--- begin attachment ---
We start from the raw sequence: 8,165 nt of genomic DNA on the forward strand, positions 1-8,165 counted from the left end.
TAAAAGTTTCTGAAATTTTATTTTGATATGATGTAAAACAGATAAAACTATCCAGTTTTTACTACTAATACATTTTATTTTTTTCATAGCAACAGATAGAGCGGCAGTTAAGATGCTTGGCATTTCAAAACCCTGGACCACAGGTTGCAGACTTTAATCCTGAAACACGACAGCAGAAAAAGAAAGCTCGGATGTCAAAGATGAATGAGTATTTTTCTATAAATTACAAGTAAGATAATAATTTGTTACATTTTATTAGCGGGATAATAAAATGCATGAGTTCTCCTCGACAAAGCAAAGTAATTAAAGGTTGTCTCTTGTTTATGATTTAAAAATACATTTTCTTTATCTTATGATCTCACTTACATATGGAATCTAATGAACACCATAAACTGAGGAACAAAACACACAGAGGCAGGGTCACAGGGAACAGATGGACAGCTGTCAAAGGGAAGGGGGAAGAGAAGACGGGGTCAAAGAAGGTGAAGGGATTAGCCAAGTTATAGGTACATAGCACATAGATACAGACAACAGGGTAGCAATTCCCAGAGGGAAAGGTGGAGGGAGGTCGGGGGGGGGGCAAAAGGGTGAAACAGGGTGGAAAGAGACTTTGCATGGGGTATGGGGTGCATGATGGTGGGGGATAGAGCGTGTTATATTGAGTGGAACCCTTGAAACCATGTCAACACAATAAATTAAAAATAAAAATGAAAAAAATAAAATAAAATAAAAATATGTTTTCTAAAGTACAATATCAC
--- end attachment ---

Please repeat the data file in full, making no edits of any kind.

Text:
We start from the raw sequence: 8,165 nt of genomic DNA on the forward strand, positions 1-8,165 counted from the left end.
TAAAAGTTTCTGAAATTTTATTTTGATATGATGTAAAACAGATAAAACTATCCAGTTTTTACTACTAATACATTTTATTTTTTTCATAGCAACAGATAGAGCGGCAGTTAAGATGCTTGGCATTTCAAAACCCTGGACCACAGGTTGCAGACTTTAATCCTGAAACACGACAGCAGAAAAAGAAAGCTCGGATGTCAAAGATGAATGAGTATTTTTCTATAAATTACAAGTAAGATAATAATTTGTTACATTTTATTAGCGGGATAATAAAATGCATGAGTTCTCCTCGACAAAGCAAAGTAATTAAAGGTTGTCTCTTGTTTATGATTTAAAAATACATTTTCTTTATCTTATGATCTCACTTACATATGGAATCTAATGAACACCATAAACTGAGGAACAAAACACACAGAGGCAGGGTCACAGGGAACAGATGGACAGCTGTCAAAGGGAAGGGGGAAGAGAAGACGGGGTCAAAGAAGGTGAAGGGATTAGCCAAGTTATAGGTACATAGCACATAGATACAGACAACAGGGTAGCAATTCCCAGAGGGAAAGGTGGAGGGAGGTCGGGGGGGGGGCAAAAGGGTGAAACAGGGTGGAAAGAGACTTTGCATGGGGTATGGGGTGCATGATGGTGGGGGATAGAGCGTGTTATATTGAGTGGAACCCTTGAAACCATGTCAACACAATAAATTAAAAATAAAAATGAAAAAAATAAAATAAAATAAAAATATGTTTTCTAAAGTACAATATCAC